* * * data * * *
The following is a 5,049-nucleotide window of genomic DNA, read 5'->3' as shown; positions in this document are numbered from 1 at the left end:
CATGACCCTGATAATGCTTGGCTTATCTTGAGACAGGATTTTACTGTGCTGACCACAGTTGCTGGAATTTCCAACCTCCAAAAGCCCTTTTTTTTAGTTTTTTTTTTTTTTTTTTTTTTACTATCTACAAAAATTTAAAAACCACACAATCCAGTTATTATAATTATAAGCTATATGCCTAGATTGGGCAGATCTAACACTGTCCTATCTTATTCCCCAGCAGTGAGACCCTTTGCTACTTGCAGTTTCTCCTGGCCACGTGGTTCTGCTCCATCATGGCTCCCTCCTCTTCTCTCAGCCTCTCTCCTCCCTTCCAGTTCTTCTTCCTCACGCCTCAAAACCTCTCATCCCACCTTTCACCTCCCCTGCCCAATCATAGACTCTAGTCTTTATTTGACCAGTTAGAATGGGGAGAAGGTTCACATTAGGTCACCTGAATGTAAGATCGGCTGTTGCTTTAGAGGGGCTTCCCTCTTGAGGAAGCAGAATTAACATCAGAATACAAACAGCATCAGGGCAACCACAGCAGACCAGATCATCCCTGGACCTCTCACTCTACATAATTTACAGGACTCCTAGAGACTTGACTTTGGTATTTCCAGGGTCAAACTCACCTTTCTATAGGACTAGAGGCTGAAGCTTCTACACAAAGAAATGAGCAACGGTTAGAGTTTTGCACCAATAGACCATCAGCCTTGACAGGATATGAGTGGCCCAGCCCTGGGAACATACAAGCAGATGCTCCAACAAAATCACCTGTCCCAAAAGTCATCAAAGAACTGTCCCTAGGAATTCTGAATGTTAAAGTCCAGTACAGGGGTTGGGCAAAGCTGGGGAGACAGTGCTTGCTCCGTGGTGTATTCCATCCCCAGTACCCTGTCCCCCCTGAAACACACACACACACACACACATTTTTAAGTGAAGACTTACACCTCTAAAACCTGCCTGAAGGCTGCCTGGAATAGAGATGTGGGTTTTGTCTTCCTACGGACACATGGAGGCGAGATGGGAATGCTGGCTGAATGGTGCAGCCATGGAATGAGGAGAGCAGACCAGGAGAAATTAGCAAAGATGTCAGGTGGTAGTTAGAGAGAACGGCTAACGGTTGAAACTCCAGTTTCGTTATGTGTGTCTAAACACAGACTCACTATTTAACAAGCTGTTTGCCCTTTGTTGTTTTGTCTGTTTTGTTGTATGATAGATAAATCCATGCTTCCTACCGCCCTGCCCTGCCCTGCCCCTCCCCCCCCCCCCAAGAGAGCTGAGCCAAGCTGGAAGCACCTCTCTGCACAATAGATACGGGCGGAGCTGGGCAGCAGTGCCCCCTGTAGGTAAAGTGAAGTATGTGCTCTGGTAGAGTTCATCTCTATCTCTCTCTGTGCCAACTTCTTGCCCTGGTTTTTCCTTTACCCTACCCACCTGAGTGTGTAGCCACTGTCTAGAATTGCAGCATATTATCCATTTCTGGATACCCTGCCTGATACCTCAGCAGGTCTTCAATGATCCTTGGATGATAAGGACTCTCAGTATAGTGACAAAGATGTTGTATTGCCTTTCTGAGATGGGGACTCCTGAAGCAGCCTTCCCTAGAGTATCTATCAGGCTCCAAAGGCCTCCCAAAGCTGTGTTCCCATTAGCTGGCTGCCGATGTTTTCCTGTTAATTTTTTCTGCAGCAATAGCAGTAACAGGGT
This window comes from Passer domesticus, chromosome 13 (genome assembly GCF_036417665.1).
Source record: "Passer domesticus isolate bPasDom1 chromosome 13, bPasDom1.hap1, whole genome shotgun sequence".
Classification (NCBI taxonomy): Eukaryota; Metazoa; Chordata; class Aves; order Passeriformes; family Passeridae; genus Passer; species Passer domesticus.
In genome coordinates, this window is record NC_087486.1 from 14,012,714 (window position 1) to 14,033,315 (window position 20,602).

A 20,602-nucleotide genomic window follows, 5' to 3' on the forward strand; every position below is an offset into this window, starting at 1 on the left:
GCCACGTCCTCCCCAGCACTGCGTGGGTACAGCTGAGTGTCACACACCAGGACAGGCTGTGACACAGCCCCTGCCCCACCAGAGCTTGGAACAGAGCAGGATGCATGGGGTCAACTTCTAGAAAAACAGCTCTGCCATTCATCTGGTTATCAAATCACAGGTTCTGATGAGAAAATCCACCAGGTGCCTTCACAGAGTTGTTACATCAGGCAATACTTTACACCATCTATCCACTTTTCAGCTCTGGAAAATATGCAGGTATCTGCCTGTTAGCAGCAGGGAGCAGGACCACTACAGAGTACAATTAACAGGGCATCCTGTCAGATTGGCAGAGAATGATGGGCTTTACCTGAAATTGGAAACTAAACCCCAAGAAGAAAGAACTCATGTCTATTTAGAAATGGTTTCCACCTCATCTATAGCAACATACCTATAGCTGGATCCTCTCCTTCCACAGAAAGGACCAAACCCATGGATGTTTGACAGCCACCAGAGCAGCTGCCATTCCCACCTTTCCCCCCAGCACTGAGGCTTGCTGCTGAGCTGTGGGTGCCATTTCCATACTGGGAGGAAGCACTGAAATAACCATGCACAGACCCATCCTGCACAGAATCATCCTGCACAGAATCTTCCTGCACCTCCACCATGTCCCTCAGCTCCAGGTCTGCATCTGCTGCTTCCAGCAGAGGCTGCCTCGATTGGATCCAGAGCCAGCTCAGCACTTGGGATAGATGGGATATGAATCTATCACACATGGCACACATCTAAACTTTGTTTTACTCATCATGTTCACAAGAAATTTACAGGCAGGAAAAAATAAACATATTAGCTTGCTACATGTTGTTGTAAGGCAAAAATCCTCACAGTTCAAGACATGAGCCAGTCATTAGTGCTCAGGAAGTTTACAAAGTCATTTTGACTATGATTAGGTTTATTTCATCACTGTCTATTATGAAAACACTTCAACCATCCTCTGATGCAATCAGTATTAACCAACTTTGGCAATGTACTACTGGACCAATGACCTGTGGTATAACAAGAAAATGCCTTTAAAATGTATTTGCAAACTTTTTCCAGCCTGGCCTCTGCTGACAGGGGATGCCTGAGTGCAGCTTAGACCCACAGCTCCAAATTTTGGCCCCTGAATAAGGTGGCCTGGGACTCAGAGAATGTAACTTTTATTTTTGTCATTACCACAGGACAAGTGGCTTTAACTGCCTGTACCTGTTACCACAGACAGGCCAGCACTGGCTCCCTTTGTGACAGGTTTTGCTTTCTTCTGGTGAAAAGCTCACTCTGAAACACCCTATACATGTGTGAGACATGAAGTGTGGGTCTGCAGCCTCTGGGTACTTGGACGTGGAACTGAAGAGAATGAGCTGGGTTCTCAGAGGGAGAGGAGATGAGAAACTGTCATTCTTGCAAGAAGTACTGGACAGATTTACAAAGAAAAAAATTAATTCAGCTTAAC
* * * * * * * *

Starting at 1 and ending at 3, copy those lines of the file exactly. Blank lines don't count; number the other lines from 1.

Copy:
The following is a 5,049-nucleotide window of genomic DNA, read 5'->3' as shown; positions in this document are numbered from 1 at the left end:
CATGACCCTGATAATGCTTGGCTTATCTTGAGACAGGATTTTACTGTGCTGACCACAGTTGCTGGAATTTCCAACCTCCAAAAGCCCTTTTTTTTAGTTTTTTTTTTTTTTTTTTTTTTACTATCTACAAAAATTTAAAAACCACACAATCCAGTTATTATAATTATAAGCTATATGCCTAGATTGGGCAGATCTAACACTGTCCTATCTTATTCCCCAGCAGTGAGACCCTTTGCTACTTGCAGTTTCTCCTGGCCACGTGGTTCTGCTCCATCATGGCTCCCTCCTCTTCTCTCAGCCTCTCTCCTCCCTTCCAGTTCTTCTTCCTCACGCCTCAAAACCTCTCATCCCACCTTTCACCTCCCCTGCCCAATCATAGACTCTAGTCTTTATTTGACCAGTTAGAATGGGGAGAAGGTTCACATTAGGTCACCTGAATGTAAGATCGGCTGTTGCTTTAGAGGGGCTTCCCTCTTGAGGAAGCAGAATTAACATCAGAATACAAACAGCATCAGGGCAACCACAGCAGACCAGATCATCCCTGGACCTCTCACTCTACATAATTTACAGGACTCCTAGAGACTTGACTTTGGTATTTCCAGGGTCAAACTCACCTTTCTATAGGACTAGAGGCTGAAGCTTCTACACAAAGAAATGAGCAACGGTTAGAGTTTTGCACCAATAGACCATCAGCCTTGACAGGATATGAGTGGCCCAGCCCTGGGAACATACAAGCAGATGCTCCAACAAAATCACCTGTCCCAAAAGTCATCAAAGAACTGTCCCTAGGAATTCTGAATGTTAAAGTCCAGTACAGGGGTTGGGCAAAGCTGGGGAGACAGTGCTTGCTCCGTGGTGTATTCCATCCCCAGTACCCTGTCCCCCCTGAAACACACACACACACACACACATTTTTAAGTGAAGACTTACACCTCTAAAACCTGCCTGAAGGCTGCCTGGAATAGAGATGTGGGTTTTGTCTTCCTACGGACACATGGAGGCGAGATGGGAATGCTGGCTGAATGGTGCAGCCATGGAATGAGGAGAGCAGACCAGGAGAAATTAGCAAAGATGTCAGGTGGTAGTTAGAGAGAACGGCTAACGGTTGAAACTCCAGTTTCGTTATGTGTGTCTAAACACAGACTCACTATTTAACAAGCTGTTTGCCCTTTGTTGTTTTGTCTGTTTTGTTGTATGATAGATAAATCCATGCTTCCTACCGCCCTGCCCTGCCCTGCCCCTCCCCCCCCCCCCAAGAGAGCTGAGCCAAGCTGGAAGCACCTCTCTGCACAATAGATACGGGCGGAGCTGGGCAGCAGTGCCCCCTGTAGGTAAAGTGAAGTATGTGCTCTGGTAGAGTTCATCTCTATCTCTCTCTGTGCCAACTTCTTGCCCTGGTTTTTCCTTTACCCTACCCACCTGAGTGTGTAGCCACTGTCTAGAATTGCAGCATATTATCCATTTCTGGATACCCTGCCTGATACCTCAGCAGGTCTTCAATGATCCTTGGATGATAAGGACTCTCAGTATAGTGACAAAGATGTTGTATTGCCTTTCTGAGATGGGGACTCCTGAAGCAGCCTTCCCTAGAGTATCTATCAGGCTCCAAAGGCCTCCCAAAGCTGTGTTCCCATTAGCTGGCTGCCGATGTTTTCCTGTTAATTTTTTCTGCAGCAATAGCAGTAACAGGGT
This window comes from Passer domesticus, chromosome 13 (genome assembly GCF_036417665.1).